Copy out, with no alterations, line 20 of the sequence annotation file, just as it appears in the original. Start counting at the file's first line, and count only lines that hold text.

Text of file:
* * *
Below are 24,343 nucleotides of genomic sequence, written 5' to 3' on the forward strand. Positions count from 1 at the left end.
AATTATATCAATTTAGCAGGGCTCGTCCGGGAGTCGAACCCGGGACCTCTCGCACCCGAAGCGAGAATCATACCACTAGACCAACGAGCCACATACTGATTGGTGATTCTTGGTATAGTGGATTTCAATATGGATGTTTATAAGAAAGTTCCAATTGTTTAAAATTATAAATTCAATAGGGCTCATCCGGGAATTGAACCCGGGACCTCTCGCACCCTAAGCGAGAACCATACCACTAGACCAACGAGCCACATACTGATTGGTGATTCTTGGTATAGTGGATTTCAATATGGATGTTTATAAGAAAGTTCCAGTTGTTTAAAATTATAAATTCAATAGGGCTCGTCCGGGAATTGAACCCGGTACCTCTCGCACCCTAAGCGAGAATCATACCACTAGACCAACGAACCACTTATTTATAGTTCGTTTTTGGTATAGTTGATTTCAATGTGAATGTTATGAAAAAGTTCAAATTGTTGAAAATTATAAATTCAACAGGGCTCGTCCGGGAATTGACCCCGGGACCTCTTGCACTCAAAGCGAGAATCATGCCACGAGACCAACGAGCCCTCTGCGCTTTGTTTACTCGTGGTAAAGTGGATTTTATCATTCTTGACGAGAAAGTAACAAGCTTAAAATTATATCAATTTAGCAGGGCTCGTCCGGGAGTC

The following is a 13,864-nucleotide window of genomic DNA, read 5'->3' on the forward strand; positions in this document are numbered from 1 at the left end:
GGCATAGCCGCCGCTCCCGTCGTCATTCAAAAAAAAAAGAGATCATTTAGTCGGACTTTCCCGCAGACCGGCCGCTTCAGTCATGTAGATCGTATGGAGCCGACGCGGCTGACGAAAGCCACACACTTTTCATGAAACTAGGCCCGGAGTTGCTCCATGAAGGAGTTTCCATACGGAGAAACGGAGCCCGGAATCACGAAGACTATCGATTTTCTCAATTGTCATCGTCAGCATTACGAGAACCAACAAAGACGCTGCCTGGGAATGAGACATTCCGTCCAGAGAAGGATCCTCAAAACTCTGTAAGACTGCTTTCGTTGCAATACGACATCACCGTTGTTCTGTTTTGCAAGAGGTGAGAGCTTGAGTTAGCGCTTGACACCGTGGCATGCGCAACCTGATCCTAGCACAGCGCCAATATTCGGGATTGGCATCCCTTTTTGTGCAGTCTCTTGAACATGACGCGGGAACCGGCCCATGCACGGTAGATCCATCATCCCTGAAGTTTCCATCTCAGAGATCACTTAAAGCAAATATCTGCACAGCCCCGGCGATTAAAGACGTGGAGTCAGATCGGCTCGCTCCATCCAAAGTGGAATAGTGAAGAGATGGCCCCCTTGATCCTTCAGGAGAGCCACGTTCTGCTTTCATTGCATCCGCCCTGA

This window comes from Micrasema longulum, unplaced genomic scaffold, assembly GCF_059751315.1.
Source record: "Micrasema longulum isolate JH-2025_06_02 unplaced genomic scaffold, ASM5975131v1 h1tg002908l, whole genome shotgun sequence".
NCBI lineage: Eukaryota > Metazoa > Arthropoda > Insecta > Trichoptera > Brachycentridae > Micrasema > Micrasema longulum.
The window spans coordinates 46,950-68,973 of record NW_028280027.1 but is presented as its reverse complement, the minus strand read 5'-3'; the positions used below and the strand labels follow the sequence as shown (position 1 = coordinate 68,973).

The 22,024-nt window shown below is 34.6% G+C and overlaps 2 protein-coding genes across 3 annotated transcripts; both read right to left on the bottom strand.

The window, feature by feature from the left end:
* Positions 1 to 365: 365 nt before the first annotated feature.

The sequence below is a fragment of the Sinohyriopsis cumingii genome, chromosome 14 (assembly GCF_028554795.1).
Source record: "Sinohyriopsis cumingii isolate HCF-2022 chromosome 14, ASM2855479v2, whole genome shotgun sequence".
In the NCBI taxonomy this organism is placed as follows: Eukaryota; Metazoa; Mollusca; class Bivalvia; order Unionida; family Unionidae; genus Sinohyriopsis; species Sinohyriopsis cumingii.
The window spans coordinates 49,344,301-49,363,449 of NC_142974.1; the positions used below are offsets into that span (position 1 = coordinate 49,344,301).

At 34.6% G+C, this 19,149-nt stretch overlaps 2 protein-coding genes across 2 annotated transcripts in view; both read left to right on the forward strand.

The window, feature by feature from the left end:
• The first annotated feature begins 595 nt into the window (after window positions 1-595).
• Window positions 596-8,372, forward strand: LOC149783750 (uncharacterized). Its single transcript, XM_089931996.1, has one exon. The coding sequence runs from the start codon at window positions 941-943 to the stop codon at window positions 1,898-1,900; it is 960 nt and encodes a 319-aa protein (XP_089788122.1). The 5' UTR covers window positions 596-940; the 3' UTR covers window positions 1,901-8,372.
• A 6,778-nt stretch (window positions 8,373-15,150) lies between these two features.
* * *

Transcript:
• A 6,778-nt stretch (window positions 8,373-15,150) lies between these two features.